There are no state statutes governing dual enrollment in Rhode Island.  A statewide policy established through the Board of Regents for Elementary and Secondary Education in the 1980s states that districts “shall develop concurrent enrollment programs and policies and disseminate information concerning participation in these programs.”

Several secondary and postsecondary institutions have formed partnerships to create programs through which students can earn high school and college credit simultaneously. A recent report from Rhode Island Partnerships for Success indicates that all 11 of Rhode Island’s public colleges and universities offer some form of dual enrollment.  Some, like the programs offered by Rhode Island College, specifically target nontraditional or at-risk populations.  To incentivize continued participation in dual enrollment and dual enrollment partnerships, the Rhode Island Partnership for Success offers small grants to institutions and individual students.



States should broaden eligibility requirements to permit students to participate in credit-bearing, college-level courses based on proficiency in those subjects even if they are not proficient in others. Student eligibility should also be jointly determined by secondary and postsecondary and use multiple measures: a combination of tests, end-of-course grades, teacher recommendations, and students’ work portfolios.

POLICY ELEMENT: Eligibility requirements are determined by the secondary and postsecondary sectors together.

Not in Evidence

Postsecondary institutions determine eligibility requirements for concurrent enrollment programs.

POLICY ELEMENT: High school students can participate in college courses based on their proficiency in those subjects, even if they are not proficient in others.

Not in Evidence

Students have to meet college admission standards for non remedial courses in all subject areas. More specifically, high school students need to meet minimum standards for state system institutions based upon scores on the ACT/SAT or a high school GPA of 3.0/4.0 and class rank.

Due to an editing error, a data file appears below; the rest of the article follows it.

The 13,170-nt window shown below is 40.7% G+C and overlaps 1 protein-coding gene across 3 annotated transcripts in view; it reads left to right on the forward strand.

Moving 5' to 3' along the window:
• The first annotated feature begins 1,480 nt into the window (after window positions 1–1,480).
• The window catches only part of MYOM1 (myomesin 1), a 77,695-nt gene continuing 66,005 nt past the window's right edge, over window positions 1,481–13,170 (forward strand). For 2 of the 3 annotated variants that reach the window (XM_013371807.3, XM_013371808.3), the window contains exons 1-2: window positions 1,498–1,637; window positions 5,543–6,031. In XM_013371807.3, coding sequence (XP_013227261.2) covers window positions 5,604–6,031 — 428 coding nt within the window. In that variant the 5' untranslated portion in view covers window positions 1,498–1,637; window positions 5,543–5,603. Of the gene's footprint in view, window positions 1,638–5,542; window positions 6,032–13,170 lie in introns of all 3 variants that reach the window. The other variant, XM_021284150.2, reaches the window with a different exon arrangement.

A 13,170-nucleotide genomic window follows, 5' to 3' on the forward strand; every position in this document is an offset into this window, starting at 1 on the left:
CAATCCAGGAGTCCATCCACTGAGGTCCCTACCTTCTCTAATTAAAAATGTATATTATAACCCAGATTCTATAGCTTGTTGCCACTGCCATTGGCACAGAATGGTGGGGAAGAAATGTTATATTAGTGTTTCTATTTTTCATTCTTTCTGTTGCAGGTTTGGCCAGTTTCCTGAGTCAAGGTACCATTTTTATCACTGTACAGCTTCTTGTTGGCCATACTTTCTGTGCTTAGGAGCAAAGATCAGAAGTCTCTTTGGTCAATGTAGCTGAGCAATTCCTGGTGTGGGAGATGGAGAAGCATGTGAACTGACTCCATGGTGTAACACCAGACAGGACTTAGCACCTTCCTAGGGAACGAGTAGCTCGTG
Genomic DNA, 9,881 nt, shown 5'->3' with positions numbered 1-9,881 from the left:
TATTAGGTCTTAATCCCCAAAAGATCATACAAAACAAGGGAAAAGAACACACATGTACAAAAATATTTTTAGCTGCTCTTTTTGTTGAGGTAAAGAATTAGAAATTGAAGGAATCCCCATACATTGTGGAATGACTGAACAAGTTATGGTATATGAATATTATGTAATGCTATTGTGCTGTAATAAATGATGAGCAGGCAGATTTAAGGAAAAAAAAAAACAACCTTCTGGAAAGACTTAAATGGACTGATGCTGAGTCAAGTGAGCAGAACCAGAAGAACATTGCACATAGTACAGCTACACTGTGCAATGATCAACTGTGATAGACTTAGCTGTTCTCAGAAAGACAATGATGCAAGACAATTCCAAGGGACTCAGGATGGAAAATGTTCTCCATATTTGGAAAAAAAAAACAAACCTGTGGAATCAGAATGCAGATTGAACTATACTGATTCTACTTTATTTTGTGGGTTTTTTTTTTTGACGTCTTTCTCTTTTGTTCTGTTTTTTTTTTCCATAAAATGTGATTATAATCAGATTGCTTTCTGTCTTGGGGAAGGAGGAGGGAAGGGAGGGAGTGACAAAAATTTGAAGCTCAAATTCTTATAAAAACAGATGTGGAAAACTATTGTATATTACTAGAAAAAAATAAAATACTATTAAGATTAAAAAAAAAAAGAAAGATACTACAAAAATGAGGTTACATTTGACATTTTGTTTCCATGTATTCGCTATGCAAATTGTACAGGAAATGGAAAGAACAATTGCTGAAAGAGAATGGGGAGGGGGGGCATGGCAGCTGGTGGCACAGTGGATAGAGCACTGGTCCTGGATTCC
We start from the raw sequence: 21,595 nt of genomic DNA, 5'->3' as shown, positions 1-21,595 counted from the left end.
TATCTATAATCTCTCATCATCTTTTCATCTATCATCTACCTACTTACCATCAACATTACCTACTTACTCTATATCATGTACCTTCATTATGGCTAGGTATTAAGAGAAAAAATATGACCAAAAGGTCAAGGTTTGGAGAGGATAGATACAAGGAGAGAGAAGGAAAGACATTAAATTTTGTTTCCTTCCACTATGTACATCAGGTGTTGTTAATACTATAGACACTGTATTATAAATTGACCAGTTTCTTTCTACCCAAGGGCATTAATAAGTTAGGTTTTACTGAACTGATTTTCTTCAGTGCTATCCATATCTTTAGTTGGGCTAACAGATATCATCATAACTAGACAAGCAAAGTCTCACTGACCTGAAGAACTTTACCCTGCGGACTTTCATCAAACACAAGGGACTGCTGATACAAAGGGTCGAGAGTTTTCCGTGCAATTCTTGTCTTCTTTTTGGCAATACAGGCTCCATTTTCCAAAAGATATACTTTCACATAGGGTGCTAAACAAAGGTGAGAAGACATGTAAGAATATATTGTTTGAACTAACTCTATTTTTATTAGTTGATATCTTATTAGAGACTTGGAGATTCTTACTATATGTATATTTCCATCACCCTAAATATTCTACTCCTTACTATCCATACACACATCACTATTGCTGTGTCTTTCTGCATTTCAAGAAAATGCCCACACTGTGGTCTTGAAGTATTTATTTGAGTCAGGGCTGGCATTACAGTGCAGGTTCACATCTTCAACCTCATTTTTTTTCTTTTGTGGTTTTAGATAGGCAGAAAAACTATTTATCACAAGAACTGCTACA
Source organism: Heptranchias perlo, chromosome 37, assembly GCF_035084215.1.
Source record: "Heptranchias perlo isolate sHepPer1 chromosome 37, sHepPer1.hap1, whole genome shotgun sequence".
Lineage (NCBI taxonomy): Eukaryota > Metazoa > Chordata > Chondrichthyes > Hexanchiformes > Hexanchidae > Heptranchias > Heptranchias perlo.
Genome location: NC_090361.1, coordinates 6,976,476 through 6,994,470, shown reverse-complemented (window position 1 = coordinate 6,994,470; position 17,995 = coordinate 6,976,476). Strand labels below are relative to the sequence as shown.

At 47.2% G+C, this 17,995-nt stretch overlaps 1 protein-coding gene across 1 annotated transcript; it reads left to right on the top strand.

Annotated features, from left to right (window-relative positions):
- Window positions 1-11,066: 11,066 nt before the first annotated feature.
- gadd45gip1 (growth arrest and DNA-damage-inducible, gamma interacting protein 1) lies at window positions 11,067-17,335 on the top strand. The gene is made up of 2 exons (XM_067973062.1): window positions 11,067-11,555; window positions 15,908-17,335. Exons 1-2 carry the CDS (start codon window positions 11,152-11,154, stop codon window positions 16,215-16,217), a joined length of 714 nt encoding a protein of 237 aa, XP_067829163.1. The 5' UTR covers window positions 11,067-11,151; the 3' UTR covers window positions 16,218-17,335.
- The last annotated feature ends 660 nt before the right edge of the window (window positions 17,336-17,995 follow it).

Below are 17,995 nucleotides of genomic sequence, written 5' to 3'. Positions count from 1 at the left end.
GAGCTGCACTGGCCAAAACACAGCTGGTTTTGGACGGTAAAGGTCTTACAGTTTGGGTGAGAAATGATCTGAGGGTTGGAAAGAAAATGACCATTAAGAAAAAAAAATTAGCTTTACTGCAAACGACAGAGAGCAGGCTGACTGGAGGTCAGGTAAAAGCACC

POLICY ELEMENT: Eligibility is determined by a combination of tests, end-of-course grades, teacher recommendations, and student academic work.

In Evidence

Eligibility criteria provide multiple ways for students to become eligible for dual enrollment. For example, if students are unable to meet the minimum score on the ACT/SAT, they can still qualify for concurrent enrollment based on GPA and class rank.

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States should ensure that college courses offered to high school students use the same syllabi and exams as comparable courses taught on a college campus, and that dual enrollees can receive dual-credit so they earn both high school and college credits upon successfully completing courses. In addition, the postsecondary institution conferring credit should set the qualifications for faculty teaching dual-credit courses.

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States should develop funding policies that allow high school students to take college courses free of tuition and non-course-related charges, and that allow both districts and postsecondary institutions to claim per-pupil funding allocations to support the cost of offering college courses for dual-credit. There should also be provisions or special appropriations to support the development of early college schools targeting students who are underrepresented in higher education.

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States should report annually on dual enrollment participation and impact and develop administrative structures to support program leaders and dual enrollment partnerships. States should also designate a state board or governing body as having the authority and responsibility to guide dual enrollment policy.

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States should develop unit-record statewide data systems that identify dual enrollees by demographic characteristics and monitor student progress longitudinally across the K-12 and higher education systems.

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States should require that districts and postsecondary institutions specify and document key roles and responsibilities in memoranda of understanding or cooperative agreements, including the provision of a college liaison for student advisement and support. States should also provide support and funding for programs designed to serve students who are over-age and undercredited, as well as youth who have dropped out of high school.

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